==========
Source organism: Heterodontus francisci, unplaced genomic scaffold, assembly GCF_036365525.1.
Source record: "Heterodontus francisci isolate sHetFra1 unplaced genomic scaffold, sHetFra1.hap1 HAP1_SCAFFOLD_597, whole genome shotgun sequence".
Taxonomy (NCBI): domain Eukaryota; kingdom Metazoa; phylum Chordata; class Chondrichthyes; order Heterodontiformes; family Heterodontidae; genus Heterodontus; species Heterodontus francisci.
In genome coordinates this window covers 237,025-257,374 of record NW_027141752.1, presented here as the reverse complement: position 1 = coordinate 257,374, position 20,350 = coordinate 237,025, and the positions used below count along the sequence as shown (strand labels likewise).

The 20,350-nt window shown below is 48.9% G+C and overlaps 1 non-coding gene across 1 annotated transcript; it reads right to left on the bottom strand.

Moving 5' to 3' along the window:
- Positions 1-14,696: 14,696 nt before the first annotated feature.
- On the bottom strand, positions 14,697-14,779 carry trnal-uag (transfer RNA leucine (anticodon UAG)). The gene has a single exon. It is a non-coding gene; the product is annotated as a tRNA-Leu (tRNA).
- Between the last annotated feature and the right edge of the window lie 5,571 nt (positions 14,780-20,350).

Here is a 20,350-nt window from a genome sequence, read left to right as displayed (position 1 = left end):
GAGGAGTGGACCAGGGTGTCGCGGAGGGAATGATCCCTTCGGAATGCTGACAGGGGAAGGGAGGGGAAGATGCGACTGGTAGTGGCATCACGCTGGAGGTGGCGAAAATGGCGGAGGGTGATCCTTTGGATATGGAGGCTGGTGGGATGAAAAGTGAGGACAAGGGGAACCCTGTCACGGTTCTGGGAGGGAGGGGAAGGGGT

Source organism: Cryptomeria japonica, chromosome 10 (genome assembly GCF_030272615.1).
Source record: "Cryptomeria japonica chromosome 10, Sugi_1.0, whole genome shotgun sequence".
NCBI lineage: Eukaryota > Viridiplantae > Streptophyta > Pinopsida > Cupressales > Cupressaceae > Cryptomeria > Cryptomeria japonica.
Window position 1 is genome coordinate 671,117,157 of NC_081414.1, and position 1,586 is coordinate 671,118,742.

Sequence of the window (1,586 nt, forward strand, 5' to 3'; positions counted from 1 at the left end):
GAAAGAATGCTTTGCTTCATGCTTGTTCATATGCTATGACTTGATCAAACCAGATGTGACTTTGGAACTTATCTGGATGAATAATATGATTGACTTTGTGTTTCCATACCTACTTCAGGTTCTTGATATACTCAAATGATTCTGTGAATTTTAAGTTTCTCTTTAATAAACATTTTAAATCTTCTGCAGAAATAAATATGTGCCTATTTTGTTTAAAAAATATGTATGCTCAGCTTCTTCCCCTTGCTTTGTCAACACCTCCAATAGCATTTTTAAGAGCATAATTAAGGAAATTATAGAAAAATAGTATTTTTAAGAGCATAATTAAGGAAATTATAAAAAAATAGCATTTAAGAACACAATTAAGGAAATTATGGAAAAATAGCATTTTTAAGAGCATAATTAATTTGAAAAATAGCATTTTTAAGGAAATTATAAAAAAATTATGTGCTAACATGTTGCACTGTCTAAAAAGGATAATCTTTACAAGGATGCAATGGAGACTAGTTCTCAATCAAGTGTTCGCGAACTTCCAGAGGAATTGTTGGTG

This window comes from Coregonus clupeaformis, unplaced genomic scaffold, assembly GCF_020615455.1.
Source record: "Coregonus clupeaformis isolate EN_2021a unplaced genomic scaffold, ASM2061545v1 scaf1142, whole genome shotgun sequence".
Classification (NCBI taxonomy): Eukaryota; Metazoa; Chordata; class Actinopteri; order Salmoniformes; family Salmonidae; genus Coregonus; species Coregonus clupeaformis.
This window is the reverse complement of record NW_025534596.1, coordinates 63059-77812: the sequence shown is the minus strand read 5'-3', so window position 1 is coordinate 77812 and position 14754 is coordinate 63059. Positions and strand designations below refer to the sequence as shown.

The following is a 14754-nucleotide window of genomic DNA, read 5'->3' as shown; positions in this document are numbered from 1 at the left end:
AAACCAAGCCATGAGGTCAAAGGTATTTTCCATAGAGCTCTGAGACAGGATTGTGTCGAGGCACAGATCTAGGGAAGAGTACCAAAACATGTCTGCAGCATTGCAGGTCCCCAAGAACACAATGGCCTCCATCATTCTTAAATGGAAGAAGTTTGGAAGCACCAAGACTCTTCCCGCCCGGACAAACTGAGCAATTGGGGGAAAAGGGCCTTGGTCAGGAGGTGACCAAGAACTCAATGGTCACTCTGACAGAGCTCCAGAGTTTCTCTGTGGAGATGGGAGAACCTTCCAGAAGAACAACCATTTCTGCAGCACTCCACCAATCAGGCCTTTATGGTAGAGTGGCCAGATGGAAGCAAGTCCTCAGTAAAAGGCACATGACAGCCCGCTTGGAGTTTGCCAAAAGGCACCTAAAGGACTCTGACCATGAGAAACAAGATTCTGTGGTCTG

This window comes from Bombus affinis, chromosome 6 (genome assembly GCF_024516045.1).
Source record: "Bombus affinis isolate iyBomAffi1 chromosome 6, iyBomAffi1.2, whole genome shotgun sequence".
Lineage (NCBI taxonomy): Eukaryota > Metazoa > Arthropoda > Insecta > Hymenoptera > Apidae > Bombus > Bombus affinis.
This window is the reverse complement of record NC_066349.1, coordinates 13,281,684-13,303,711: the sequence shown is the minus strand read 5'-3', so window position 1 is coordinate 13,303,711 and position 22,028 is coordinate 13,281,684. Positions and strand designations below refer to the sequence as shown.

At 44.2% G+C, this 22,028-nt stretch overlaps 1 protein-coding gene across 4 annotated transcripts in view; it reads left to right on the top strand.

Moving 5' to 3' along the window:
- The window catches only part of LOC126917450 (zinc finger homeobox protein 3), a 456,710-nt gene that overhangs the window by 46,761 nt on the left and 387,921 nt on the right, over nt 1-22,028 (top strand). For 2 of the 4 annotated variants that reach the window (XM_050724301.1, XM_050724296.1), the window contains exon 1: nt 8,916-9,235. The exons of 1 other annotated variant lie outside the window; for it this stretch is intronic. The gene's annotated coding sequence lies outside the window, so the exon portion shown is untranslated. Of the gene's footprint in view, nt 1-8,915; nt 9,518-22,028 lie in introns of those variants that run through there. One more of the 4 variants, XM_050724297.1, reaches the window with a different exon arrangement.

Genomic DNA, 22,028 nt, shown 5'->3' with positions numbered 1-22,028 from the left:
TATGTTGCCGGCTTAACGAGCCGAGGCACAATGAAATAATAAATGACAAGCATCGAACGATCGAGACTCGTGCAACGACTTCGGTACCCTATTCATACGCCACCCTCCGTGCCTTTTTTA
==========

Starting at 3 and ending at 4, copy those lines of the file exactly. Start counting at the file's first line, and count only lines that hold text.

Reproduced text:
Taxonomy (NCBI): domain Eukaryota; kingdom Metazoa; phylum Chordata; class Chondrichthyes; order Heterodontiformes; family Heterodontidae; genus Heterodontus; species Heterodontus francisci.
In genome coordinates this window covers 237,025-257,374 of record NW_027141752.1, presented here as the reverse complement: position 1 = coordinate 257,374, position 20,350 = coordinate 237,025, and the positions used below count along the sequence as shown (strand labels likewise).